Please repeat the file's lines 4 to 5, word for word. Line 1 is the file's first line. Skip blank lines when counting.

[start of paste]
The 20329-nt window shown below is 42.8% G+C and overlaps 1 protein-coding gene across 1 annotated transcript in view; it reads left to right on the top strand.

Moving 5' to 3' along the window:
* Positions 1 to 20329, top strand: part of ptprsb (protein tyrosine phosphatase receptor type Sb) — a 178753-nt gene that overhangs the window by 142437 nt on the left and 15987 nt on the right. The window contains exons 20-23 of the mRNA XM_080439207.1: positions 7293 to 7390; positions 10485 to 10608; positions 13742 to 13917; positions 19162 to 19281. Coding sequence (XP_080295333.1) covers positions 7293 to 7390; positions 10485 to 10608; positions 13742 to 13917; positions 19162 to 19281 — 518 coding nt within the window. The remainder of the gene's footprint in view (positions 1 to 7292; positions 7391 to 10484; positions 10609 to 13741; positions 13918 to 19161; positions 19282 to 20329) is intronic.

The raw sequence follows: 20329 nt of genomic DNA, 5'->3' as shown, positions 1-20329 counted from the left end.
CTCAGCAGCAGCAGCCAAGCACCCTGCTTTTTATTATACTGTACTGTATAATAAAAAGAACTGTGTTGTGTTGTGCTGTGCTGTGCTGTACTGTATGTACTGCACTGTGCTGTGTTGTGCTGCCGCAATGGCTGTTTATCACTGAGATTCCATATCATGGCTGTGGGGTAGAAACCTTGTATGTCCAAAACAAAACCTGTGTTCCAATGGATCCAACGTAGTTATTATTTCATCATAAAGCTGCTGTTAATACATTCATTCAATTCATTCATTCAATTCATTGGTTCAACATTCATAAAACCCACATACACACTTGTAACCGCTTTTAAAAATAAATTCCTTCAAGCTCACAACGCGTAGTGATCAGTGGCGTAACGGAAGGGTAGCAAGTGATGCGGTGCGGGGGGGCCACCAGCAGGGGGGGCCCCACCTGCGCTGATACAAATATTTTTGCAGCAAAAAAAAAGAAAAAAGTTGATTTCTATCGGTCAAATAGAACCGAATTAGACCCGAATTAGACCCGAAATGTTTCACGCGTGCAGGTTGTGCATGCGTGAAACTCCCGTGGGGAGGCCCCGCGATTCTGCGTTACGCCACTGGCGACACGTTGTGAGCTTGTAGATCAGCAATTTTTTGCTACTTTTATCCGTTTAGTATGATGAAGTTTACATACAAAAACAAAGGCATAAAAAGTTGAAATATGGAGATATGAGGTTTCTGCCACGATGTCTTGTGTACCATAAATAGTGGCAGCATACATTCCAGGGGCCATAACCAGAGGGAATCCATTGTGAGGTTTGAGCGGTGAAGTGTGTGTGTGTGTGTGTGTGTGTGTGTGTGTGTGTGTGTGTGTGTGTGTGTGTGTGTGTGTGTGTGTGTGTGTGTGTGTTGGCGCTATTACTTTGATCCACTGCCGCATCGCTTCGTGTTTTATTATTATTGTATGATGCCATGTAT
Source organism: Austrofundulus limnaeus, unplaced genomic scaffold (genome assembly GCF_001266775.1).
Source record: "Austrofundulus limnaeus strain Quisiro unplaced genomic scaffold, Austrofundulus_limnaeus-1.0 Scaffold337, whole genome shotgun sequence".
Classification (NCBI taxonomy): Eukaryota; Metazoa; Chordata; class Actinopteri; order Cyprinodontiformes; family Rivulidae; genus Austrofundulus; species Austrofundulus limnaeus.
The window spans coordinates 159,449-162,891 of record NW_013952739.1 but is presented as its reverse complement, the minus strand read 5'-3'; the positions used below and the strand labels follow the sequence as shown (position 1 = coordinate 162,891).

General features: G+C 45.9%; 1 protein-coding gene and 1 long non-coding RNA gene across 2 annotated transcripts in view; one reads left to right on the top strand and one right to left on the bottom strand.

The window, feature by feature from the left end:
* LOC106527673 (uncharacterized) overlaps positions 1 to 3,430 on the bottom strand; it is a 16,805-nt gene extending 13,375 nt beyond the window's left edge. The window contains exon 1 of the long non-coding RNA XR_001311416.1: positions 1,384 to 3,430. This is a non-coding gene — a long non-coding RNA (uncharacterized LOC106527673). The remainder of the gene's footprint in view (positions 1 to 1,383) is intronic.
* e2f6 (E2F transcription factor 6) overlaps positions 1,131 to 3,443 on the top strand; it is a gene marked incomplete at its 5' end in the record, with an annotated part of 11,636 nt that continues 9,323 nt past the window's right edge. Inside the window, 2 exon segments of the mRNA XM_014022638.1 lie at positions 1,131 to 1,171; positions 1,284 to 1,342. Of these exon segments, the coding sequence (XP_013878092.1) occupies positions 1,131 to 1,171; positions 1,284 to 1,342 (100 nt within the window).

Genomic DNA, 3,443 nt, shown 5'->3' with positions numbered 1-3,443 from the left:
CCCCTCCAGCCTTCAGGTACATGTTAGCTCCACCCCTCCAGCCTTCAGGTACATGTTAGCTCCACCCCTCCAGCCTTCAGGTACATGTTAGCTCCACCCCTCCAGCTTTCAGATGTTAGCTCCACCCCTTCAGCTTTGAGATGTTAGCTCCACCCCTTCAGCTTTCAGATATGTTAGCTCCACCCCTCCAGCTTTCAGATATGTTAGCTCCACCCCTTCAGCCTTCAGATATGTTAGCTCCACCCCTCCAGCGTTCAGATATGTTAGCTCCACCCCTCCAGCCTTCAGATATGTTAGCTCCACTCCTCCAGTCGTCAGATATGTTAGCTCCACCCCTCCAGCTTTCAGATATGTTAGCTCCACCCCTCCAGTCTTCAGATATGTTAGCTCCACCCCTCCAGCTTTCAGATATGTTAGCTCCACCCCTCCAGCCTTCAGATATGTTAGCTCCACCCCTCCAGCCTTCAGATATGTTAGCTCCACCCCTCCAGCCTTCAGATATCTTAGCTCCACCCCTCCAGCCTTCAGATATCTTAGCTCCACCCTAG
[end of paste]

The raw sequence follows: 20329 nt of genomic DNA, 5'->3' as shown, positions 1-20329 counted from the left end.
CTCAGCAGCAGCAGCCAAGCACCCTGCTTTTTATTATACTGTACTGTATAATAAAAAGAACTGTGTTGTGTTGTGCTGTGCTGTGCTGTACTGTATGTACTGCACTGTGCTGTGTTGTGCTGCCGCAATGGCTGTTTATCACTGAGATTCCATATCATGGCTGTGGGGTAGAAACCTTGTATGTCCAAAACAAAACCTGTGTTCCAATGGATCCAACGTAGTTATTATTTCATCATAAAGCTGCTGTTAATACATTCATTCAATTCATTCATTCAATTCATTGGTTCAACATTCATAAAACCCACATACACACTTGTAACCGCTTTTAAAAATAAATTCCTTCAAGCTCACAACGCGTAGTGATCAGTGGCGTAACGGAAGGGTAGCAAGTGATGCGGTGCGGGGGGGCCACCAGCAGGGGGGGCCCCACCTGCGCTGATACAAATATTTTTGCAGCAAAAAAAAAGAAAAAAGTTGATTTCTATCGGTCAAATAGAACCGAATTAGACCCGAATTAGACCCGAAATGTTTCACGCGTGCAGGTTGTGCATGCGTGAAACTCCCGTGGGGAGGCCCCGCGATTCTGCGTTACGCCACTGGCGACACGTTGTGAGCTTGTAGATCAGCAATTTTTTGCTACTTTTATCCGTTTAGTATGATGAAGTTTACATACAAAAACAAAGGCATAAAAAGTTGAAATATGGAGATATGAGGTTTCTGCCACGATGTCTTGTGTACCATAAATAGTGGCAGCATACATTCCAGGGGCCATAACCAGAGGGAATCCATTGTGAGGTTTGAGCGGTGAAGTGTGTGTGTGTGTGTGTGTGTGTGTGTGTGTGTGTGTGTGTGTGTGTGTGTGTGTGTGTGTGTGTGTGTGTGTGTGTGTTGGCGCTATTACTTTGATCCACTGCCGCATCGCTTCGTGTTTTATTATTATTGTATGATGCCATGTAT